Common Core Not So Common (Or Understood), New Schools!, Old Rankings Gaming, Student Debt, BW Trainings, And Dep’t Of Ed Innovation. Plus Lake V. Hill!

It is really breaking news, or news at all, that the comparability aspect of Common Core isn’t happening? Wasn’t that kind of obvious when there were two testing consortia started to develop new tests, then states peeled out of the consortia, and then other vendors began offering off-the-shelf or customized solutions several years ago? In other news, Americans won’t land on the moon in 2015…More interesting is what happens now going forward with the assessments for Common Core, the marketplace more generally, and the possibility of lighter touch, less time-consuming assessments. I want to read about that!

Speaking of Common Core, Rick Hess would have a stronger point here if multiple surveys didn’t show that a lot of people are misinformed about the Common Core (and that shouldn’t surprise, it’s par for the course with most policy issues and it would be unusual if it were not the case here). And while reasonable people can disagree on the policy and its related features there is clearly some distortion about what Common Core is and is not in the political debate here. He’s right about some of the rhetoric, of course, and the scale of the change, but it’s not so cut and dry.

This charter school design challenge in Indy is a powerful initiative and exactly the kind of effort to help ensure a real diversity in school offerings rather than six flavors of vanilla. Fellowships, too*.  More on new school models from New Schools* in a new report out today (pdf).

Keep an eye out for announcements on Bellwether blog trainings for education bloggers, we’re planning two in the next year.

Very smart Robin Lake v. Paul Hill on charter school backfills*.

Stephen Burd calls bs on test score optional colleges – spoiler alert, it’s about selectivity in the rankings…And Dynarski does the same on the student debt numbers. This is an ongoing problem and a weird marriage of statistical illiteracy and the appetite for a crisis narrative.

Last Friday I wrote at USN about how all the work in New Orleans is not being done by outsiders.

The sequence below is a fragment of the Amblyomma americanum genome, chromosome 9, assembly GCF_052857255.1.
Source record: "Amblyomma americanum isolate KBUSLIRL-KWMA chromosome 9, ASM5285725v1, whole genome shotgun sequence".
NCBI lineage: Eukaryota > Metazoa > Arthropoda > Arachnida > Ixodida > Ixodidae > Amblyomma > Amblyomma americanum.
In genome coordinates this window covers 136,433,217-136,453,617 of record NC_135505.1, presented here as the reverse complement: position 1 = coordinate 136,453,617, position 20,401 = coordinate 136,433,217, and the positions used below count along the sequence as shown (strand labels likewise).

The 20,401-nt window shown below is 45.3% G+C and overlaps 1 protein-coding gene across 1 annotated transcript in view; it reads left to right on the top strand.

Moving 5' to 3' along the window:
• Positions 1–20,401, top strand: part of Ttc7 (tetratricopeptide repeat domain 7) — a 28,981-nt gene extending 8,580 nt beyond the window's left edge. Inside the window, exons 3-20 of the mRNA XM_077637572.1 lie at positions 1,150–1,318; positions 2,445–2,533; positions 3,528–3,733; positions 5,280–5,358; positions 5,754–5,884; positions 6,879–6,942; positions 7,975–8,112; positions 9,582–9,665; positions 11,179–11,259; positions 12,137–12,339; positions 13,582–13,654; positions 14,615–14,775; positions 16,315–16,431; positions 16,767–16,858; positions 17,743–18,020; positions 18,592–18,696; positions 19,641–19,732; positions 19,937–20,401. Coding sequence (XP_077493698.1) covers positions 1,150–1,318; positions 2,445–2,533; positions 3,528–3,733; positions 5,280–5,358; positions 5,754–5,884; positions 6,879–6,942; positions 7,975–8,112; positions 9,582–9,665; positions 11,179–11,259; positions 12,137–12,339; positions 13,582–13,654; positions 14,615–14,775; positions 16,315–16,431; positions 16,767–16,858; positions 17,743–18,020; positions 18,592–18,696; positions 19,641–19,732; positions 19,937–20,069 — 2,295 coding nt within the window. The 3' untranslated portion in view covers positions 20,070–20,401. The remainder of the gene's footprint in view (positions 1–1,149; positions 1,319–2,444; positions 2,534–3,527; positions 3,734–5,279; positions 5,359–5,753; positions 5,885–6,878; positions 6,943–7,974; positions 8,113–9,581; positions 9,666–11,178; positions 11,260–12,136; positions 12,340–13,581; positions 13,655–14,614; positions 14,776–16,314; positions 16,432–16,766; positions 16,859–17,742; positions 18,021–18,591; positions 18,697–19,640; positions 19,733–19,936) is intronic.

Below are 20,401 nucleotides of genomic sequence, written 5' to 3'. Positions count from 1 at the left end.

It seems like the 4th graf from the bottom of this piece on the new ed tech evaluation effort at the Department of Education is underdeveloped…Latest in our regular feature here: Student surveys have a lot of promise.

Last week Neerav Kingsland discovered the sector he’s working in, today Morgan Polikoff does. I’m all for lively debates, that’s part of what drives progress, and in education there are plenty of unsettled issues from an empirical or values-based perspective. But, the extent to which evidence is casually abused in this sector really is an enormous problem.

We use this video as part of the onboarding process at Bellwether. And we’re hiring.

*I was a founding board member of The Mind Trust and Bellwether has worked with them. On the advisory board for CRPE. Lots of Bellwether history with New Schools.

2 Replies to “Common Core Not So Common (Or Understood), New Schools!, Old Rankings Gaming, Student Debt, BW Trainings, And Dep’t Of Ed Innovation. Plus Lake V. Hill!”

  1. Concerning the Lake v. Hill dialogue, Mr. Hills argument supports those of us who contend creaming accounts for most of the success Charter Schools enjoy. And, true, the creamed students deserve good schools, but at the same time Charters should not protray themselves as better than regular public schools.

  2. Rotherhams piece on New Orleans is a weak apology and is based entirely on anecdote. Charters and others could have hired many of us for schools in the city, but they prefered lower paid recruits for the most part. I have a friend who was told that outside of a couple of lead teacher, the charter wanted recruits under a very low pay ceiling. And, indeed, in the middle of the year they lowered the ceiling and laid off any one above it. As far as pensions are concerned, foregoing them is another example of the short term focus of the New Orleans miracle. By hiring so many outsiders and not offering pensions, the long term prospects for NOLA schools seem bleak.

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